Ghostwriters are hired by politicians, celebrities, professionals and even established authors to do the work of writing for significant monetary compensation. Although ghostwriters receive no professional credit for their authorship, publishers who employ ghostwriters enjoy the financial windfall of marketing a book by a well-known person. While the economic harm of purchasing a relatively inexpensive book from what the consumer thought was a best-selling author is relatively slight, the serious harm of ghostwriting is the message received by the consumer who thinks that the ideas and message of the book come from the purported author.
Despite the inherently deceptive nature of ghostwriting, it remains unimpeded by consumer protection laws. In Dastar Corporation v. Twentieth Century Fox Film Corporation, the United States Supreme Court found that section 43(a) of the Lanham Act prohibiting "false designations of origin" applies only to the physical object itself and not to the ideas contained within a work. This decision effectively renders enforcement of false designation of origin claims based on deceptive marketing of written works impossible. This note argues that, because the goal of ghostwriting is consumer deception, it should be subject to restriction as a form of false advertising. The note begins by exploring the background of ghostwriting. Next, the note explores the problems inherent in ghostwriting, including societal harms inflicted by ghostwriting. Finally, the note proposes a statutory solution to the ghostwriting problem which attempts to balance the interests and rights of authors and publishers with consumer protection.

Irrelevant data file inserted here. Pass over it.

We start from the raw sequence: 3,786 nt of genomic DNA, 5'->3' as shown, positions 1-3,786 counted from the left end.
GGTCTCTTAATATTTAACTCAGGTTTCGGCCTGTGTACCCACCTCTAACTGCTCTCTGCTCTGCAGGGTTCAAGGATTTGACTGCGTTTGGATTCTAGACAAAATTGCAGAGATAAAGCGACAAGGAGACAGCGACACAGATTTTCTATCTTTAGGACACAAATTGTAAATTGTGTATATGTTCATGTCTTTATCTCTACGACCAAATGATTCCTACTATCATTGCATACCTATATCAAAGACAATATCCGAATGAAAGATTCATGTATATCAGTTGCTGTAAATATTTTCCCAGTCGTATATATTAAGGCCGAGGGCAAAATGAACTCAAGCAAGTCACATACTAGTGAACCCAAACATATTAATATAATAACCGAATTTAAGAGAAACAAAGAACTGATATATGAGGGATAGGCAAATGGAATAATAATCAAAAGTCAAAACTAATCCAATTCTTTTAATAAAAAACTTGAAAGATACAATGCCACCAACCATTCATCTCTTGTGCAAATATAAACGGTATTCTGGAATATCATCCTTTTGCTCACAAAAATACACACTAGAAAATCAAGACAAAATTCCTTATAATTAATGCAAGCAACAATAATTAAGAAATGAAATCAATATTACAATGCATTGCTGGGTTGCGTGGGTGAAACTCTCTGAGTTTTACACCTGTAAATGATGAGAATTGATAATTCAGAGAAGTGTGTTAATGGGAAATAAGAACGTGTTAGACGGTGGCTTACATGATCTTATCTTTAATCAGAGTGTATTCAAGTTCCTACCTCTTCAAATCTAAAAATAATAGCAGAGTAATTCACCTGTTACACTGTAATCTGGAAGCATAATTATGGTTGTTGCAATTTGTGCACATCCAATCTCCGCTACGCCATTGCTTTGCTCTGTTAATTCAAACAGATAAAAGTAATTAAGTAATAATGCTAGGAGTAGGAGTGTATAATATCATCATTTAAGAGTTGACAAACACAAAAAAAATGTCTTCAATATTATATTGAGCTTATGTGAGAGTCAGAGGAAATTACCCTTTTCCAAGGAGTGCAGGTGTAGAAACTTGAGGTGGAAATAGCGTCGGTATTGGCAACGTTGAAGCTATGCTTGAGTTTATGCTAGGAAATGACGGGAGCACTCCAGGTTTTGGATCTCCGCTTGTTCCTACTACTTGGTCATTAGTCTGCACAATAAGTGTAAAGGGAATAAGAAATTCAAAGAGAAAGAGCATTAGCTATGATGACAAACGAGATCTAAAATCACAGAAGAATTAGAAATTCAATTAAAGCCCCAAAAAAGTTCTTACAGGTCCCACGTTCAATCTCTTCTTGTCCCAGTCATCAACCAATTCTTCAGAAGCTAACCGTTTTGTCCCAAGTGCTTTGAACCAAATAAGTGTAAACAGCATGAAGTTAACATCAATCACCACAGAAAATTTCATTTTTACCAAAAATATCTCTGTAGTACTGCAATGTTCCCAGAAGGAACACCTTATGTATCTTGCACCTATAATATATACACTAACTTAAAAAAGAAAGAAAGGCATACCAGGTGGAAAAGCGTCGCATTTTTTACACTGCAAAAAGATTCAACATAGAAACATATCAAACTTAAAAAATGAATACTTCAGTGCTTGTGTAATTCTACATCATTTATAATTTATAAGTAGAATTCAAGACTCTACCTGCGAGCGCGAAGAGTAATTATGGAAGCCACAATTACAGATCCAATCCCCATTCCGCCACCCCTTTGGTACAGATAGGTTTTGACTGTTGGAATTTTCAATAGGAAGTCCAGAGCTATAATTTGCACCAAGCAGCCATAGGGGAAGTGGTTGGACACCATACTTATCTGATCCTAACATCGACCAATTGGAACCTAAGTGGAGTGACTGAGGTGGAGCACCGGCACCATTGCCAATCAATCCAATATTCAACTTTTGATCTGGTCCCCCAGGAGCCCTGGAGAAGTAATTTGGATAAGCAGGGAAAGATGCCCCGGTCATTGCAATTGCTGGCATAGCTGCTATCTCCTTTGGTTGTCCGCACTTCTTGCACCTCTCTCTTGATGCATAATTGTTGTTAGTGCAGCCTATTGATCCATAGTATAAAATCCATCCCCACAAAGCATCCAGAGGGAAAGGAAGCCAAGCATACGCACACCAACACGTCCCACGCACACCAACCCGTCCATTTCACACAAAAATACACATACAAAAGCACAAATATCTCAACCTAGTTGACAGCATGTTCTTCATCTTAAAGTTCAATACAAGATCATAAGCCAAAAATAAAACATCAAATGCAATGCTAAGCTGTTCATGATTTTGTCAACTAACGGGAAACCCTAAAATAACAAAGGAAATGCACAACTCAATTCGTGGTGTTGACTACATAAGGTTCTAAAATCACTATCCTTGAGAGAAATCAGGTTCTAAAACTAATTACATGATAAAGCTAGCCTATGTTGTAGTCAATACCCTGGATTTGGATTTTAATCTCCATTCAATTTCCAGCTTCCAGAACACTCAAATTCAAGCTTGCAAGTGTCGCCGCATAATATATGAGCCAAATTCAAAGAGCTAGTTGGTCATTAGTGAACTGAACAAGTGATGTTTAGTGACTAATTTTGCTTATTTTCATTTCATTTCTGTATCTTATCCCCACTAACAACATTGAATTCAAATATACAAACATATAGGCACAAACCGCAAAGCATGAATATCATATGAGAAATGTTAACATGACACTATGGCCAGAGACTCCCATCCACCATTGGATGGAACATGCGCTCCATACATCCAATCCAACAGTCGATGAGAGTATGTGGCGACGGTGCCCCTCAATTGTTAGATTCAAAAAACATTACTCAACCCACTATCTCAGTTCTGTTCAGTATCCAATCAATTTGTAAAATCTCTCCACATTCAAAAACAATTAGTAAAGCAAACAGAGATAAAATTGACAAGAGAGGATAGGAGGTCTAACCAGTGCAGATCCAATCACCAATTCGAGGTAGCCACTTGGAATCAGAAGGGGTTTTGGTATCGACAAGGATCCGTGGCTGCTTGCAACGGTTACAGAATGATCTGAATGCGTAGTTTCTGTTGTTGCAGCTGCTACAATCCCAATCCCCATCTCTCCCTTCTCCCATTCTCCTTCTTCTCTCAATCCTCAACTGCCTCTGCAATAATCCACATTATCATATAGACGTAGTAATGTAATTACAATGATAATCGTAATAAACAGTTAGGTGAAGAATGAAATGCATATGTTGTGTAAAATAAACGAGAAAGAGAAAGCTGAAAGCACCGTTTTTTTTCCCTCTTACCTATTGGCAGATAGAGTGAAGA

T. J. Fosko,
Buying a Lie: The Harms and Deceptions of Ghostwriting,
35 U. Ark. Little Rock L. Rev. 165
Available at: http://lawrepository.ualr.edu/lawreview/vol35/iss1/6